One may use the form as the basis of a single stanza, and include several stanzas in a complete poem, but for this prompt I would like you to use a single six-line poem for the picture you choose. However, you may choose to write on more than one picture.


Jaime has generously offered these beautiful photos for our poetic inspiration. If you add an image to your post, please acknowledge the name of the artist.


The Free Verse alternative for today is to write to the theme: "Extreme Close-Up".

Just Dandy

The Sunday Challenge is posted on Saturday at noon CST to allow extra time for the creative process, so please do not link up old work which kind of fits the image. This is in the spirit of our Real Toads project to create opportunities for poets to be newly inspired. Management reserves the right to remove unrelated links but invites you to share a poem of your choice on Open Link Monday.

Friday, August 24, 2012

Fireblossom Friday #10..."Lights, Camera, Love!"

Hello Toads and Toad friends. It's me, Fireblossom, with your Friday challenge! You know what? Let's not do what we're supposed to do today. Let's go to the movies instead! HERE is a very cool video of movie love scenes, which I can't embed, but it will come up in a new window so you don't have to leave the page to watch.

Eternal Sunshine Of The Spotless Mind
You know how a really good love story leaves you feeling so breathless? What I want you to do, is to write a love poem, and to write it so that it moves us, like the best movies do.

Nobody wants to see a movie where they get together, they work in the shoe store for forty years, they watch the late news and then die. Whether it's a joyful or a tragic story, make us feel it! Take a risk. Let your heart show.

Jane Eyre
You can write about something that happened decades ago, or only last night. You can write about something that never happened at all, but that you can imagine, and which moves you.

So, come on. Tell us about two people. Tell us a love story. I do ask that your poem be a new one, written for this prompt, and that you kindly link back to Toads. Don't forget to sign the linky, so that everyone can come and see. Happy writing!

Brief Encounter

Wednesday, August 22, 2012

Ella's Edge

I would like to  share with you an art process I discovered. It sounds odd, but I love the results.   I found this product called CitraSolv. It is a natural cleaner and degreaser made from orange essential oil.  Yes, my art smells great, lol.   You can read more about it HERE.  This cleaner removes ink on  National Geographic magazines.  The ink their publication uses reacts to the chemical compounds of the cleaner. My photos show the results. I thought about doing a before n' after, but I didn't want to worry about copyright issues.  Anyway, I though this would make an interesting prompt. I think of the art as being like an Indian Spirit Walker.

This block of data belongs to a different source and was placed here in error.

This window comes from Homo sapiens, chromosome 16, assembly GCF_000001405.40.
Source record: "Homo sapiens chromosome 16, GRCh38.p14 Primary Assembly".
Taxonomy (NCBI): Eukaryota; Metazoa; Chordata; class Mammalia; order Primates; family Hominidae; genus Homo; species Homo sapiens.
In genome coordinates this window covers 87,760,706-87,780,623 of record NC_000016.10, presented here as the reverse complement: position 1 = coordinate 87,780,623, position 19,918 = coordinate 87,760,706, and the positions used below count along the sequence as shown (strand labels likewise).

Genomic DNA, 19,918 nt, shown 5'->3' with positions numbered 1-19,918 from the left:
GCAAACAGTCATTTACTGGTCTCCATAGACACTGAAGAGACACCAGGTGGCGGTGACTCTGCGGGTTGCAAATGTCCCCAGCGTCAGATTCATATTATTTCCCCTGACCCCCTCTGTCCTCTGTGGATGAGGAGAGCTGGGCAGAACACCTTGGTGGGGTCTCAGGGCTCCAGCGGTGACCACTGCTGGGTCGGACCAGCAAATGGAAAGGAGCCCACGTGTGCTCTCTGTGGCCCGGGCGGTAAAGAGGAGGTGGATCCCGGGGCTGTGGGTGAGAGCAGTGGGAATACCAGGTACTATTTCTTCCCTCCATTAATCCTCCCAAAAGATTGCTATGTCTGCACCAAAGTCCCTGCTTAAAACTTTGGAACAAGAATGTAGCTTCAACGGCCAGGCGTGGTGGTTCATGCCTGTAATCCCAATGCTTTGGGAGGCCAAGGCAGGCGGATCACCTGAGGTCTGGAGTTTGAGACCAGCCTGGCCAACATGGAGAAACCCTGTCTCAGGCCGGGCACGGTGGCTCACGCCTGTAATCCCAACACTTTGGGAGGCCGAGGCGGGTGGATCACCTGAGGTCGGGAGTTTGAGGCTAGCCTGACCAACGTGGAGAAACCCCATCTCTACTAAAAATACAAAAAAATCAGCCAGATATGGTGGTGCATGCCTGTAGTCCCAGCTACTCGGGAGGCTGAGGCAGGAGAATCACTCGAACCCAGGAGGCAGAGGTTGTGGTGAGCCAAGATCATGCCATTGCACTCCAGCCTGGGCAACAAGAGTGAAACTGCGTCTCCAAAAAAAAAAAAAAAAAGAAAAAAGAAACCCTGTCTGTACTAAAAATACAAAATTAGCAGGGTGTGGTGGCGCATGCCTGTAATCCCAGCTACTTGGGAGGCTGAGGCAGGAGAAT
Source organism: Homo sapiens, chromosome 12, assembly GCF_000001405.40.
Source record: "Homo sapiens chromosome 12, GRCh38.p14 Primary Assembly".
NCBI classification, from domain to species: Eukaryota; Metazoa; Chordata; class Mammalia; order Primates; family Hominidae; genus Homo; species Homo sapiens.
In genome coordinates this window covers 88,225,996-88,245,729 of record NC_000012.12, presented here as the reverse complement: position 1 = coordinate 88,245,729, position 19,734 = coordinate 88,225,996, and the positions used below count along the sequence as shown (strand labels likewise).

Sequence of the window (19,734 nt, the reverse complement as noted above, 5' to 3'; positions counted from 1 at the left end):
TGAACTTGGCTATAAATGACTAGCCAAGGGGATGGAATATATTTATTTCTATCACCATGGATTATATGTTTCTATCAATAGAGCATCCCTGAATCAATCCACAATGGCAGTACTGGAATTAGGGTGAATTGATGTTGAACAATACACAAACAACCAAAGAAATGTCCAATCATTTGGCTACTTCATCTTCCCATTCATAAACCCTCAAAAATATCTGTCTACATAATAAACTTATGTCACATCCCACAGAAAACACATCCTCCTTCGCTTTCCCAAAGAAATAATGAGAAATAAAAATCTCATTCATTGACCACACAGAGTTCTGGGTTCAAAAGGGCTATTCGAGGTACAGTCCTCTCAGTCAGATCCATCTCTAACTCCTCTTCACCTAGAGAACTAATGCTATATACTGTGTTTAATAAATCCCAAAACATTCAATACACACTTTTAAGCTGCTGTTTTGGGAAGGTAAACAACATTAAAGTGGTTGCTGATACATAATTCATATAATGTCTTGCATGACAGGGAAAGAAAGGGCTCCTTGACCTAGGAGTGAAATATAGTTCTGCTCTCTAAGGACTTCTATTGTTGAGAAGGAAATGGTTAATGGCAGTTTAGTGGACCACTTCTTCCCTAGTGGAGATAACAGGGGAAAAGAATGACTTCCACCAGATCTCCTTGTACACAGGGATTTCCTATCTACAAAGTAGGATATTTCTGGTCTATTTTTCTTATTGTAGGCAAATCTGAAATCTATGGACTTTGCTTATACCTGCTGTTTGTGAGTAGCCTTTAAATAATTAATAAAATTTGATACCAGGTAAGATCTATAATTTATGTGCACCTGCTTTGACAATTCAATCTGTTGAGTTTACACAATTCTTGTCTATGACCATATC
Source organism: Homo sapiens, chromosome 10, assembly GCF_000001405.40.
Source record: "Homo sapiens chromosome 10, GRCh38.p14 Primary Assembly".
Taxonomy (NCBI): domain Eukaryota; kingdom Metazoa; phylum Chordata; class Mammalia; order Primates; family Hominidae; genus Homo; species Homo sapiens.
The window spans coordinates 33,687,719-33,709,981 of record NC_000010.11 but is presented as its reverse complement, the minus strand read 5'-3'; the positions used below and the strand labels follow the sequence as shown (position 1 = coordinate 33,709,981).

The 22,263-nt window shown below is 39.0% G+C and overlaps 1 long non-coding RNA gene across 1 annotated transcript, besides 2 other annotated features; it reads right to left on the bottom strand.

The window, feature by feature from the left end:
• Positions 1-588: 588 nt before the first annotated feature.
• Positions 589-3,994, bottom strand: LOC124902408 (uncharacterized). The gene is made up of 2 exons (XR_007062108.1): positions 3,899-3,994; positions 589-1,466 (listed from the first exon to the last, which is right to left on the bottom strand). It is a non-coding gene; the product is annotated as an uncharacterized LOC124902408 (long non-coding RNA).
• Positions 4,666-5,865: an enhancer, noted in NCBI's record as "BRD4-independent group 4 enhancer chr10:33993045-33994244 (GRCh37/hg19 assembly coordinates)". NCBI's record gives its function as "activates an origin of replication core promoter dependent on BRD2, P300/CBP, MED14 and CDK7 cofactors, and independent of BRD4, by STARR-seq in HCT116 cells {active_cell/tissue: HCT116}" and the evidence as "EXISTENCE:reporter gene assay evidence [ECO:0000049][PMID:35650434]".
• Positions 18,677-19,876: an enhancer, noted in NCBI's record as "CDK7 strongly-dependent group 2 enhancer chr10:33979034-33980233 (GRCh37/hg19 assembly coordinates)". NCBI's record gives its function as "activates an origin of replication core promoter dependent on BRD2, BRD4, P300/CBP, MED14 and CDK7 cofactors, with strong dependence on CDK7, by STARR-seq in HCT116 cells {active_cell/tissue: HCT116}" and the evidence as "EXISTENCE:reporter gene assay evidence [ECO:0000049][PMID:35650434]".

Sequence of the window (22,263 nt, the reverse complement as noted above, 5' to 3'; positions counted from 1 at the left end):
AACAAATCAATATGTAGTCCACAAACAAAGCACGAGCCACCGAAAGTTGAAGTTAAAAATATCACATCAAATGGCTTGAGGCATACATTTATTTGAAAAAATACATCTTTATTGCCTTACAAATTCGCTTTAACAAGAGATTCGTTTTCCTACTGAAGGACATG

An Indian spiritwalker is one, who walks with the spirits to receive guidance and wisdom to use for his people's benefit.  Various techniques are used to achieve a trance-like state such as fasting, rhythmic drums and songs, psychotropic drugs, isolation or sensory deprivation and dressing in animal skins and masks. The journey to the spirit world helps to seek answers to questions on community issues such as famine, disease or individual healing; dream interpretation or weather prediction, etc.   Native Americans believe that their guiding spirits meet the spiritwalker in this trance and pass on the wisdom their tribe needs.

Your challenge is to pick a photo and see what wisdom speaks to you and share your wisdom in a poem~

    Big Sky Road

Wishing Tree

Soul's Wing

Spirit Guide

Unfulfilled Dreams

I hope if you try this art experiment,  you will tell me. I would love to see what you come up with :D
It is fascinating how it manipulates the ink and blurs the lines.  I hope the photo you pick, speaks to you, guides you.  I look forward to your insight, I mean poems~    I know I wish we could all meet someday and have a big Toad Pow wow!  ;D   Did you know if you see a toad, it is a good omen~

Tuesday, August 21, 2012

Coal Black Challenges Izy (redacted)

from government file A7YT Gazelle Panda.  Proof of lampost, in reflection.  Copyrighted, Isadora Gruye Photography.

From government file A7YT Gazelle Panda 
Proof of anarchic sub culture: article 1764
From the personal gmail account of Isadora Gruye, August 11, 2012.
From:  Shay
Re:  personal challenge

(though large portions of the original message were redacted in the interest of national security, beekeepers, and cartographers, the context of message remains whole and intact.  For the first time, this authentic message is presented to you, the Real Toads community)

Hi, Izy! It's my turn to issue someone from Toads a Personal Challenge. Here is my challenge for you, though you have the option to decline. If you can't do it, please let me know so that I can challenge my second choice

Here is your challenge girl: Feel The Burn. I want you to write something that has to do with fever. You could write about a personal fever, either physical or otherwise, or about a wider fever such as an epidemic or a panic

You up for it, lady? Let me know. :-) (end of message)

Government sources deeply embedded in the “poetry” counter culture confirm that these sorts of renegade challenges are commonplace.  If you read the response below your personal safety and moral well being cannot be guaranteed.  The freedom of information act requires it is provided to you in its entirety.  Reader beware, the following piece of propaganda attempts to intertwine the ideals of fever from childhood to sex to melancholia.  Though not contagious, per say, its ideals are wavering at best. 

knocking honey in her comb


The night John Lennon was shot,
her fever set on quickly
from an untreated ear infection.
(she was a good baby and never fussed,
  how could momma have known)
Her tiny body convulsed,
and pearly white spittle
rose from her blistered breast fed lips.
Momma set her in an ice bath